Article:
Wednesday, Aug. 13, 2014 | 2 a.m.
One day someone will write a history book about Las Vegas that includes this amazing period. I expect the story will use words like vision and visionary to describe the Southern Nevada that we are living in today. There is an infectious can-do spirit in this community that is simply unrivaled. Just as names like Greenspun, Reynolds and Cashman were noted for building Southern Nevada, names like Snyder, Ruvo and Goodman will be called out for their vision, their innovative thinking and for making Las Vegas a better place to live.
When I say vision, I don’t mean the kind of vision statement that gets created at a weekend retreat. I mean the kind of imaginative thinking that comes from people who can envision something great, and then bring that vision to life despite monumental odds. Just look at how our community has changed over the last 10 years — even after going through the single-worst economic downturn in our lifetime. Enhancements to the arts and education have yielded new businesses moving to Las Vegas and improvements to our downtown. This is all possible because of the work of extraordinary people I like to call the maestros of the community. What is it these unique leaders have in common? They all have an uncanny ability to imagine greatness, to see things that don’t exist, and to paint pictures that excite others so much that they want to help.
Who would have dreamed that our city would be the home to the most comprehensive furniture, home décor and gift market in the United States even a decade ago? Who (other than Larry Ruvo) could have imagined an institute dedicated to brain health in an iconic building designed by Frank Gehry that would garner worldwide attention? And how many people said, “There’s no way in heck Las Vegas will ever have a world-class performing arts center”? Well, today we have the World Market Center, Cleveland Clinic Lou Ruvo Center for Brain Health, and the Smith Center for the Performing Arts, which was just named a top-10 theater in the world by Pollstar magazine. Today, these three facilities are neighbors in Symphony Park, a former contaminated brownfield once occupied by the Union Pacific Railroad. Just as they transformed the soil they are built on, they are transforming the city, and the world is taking note.
In just 28 months, the Smith Center already has greeted more than a million patrons; hosted more than 125,000 students for performances, workshops and master-classes; and has become what I like to call the living room for Las Vegas. Now other dreamers are starting to paint pictures about additional upgrades to our community, and one day the Smith Center will have new and exciting neighbors, further adding to the vibrancy of our city.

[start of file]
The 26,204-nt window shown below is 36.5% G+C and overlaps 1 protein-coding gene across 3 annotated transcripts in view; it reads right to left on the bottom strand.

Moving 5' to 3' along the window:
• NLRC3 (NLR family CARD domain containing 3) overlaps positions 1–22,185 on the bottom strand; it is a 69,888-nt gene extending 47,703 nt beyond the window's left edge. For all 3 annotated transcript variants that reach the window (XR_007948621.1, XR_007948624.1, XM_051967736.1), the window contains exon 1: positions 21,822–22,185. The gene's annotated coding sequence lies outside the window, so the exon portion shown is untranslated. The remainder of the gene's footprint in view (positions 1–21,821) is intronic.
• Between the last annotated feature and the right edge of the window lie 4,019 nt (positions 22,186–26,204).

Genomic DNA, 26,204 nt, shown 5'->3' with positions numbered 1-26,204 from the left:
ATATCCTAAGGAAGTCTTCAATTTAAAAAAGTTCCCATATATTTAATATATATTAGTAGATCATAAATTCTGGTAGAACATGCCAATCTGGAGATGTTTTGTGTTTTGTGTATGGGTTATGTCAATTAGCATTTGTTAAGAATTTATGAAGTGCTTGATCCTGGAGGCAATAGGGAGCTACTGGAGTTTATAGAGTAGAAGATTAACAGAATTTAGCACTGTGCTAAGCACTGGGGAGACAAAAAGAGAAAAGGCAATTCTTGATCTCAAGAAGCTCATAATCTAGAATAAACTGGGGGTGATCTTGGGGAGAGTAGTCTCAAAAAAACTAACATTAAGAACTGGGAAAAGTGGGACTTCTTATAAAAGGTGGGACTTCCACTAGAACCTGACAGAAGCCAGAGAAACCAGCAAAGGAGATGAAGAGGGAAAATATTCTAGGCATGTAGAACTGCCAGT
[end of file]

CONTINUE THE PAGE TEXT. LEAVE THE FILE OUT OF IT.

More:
I don’t know if the next big project will be a stadium, a bullet train to Los Angeles, light rail, a chance to host the Summer Olympics or some other transformational development. But, I do know Las Vegas has what it takes to continue to innovate, because we are blessed with some of the most creative, inventive and caring people on the planet.
Las Vegas has been known as the Entertainment Capital of the World for many years, thanks to extraordinary leaders in the gaming and convention industries. They have had a lot to do with the growth of our city, and they deserve their place in the history books not only for their vision, but for their community support as well. I believe that one day our city will be known not only as a great place to visit, but as a great place to live, to raise a family and to retire thanks to extraordinary people who aren’t afraid to dream. These individuals will be written about for future generations to applaud, but I find it exciting that we all get to live here during this amazing period in our city’s history. Look around; take note, history is being written every day in Las Vegas. As for the visionaries, we still need you. So, maestros, please take a moment to dream!
Myron Martin is president and CEO of the Smith Center for the Performing Arts.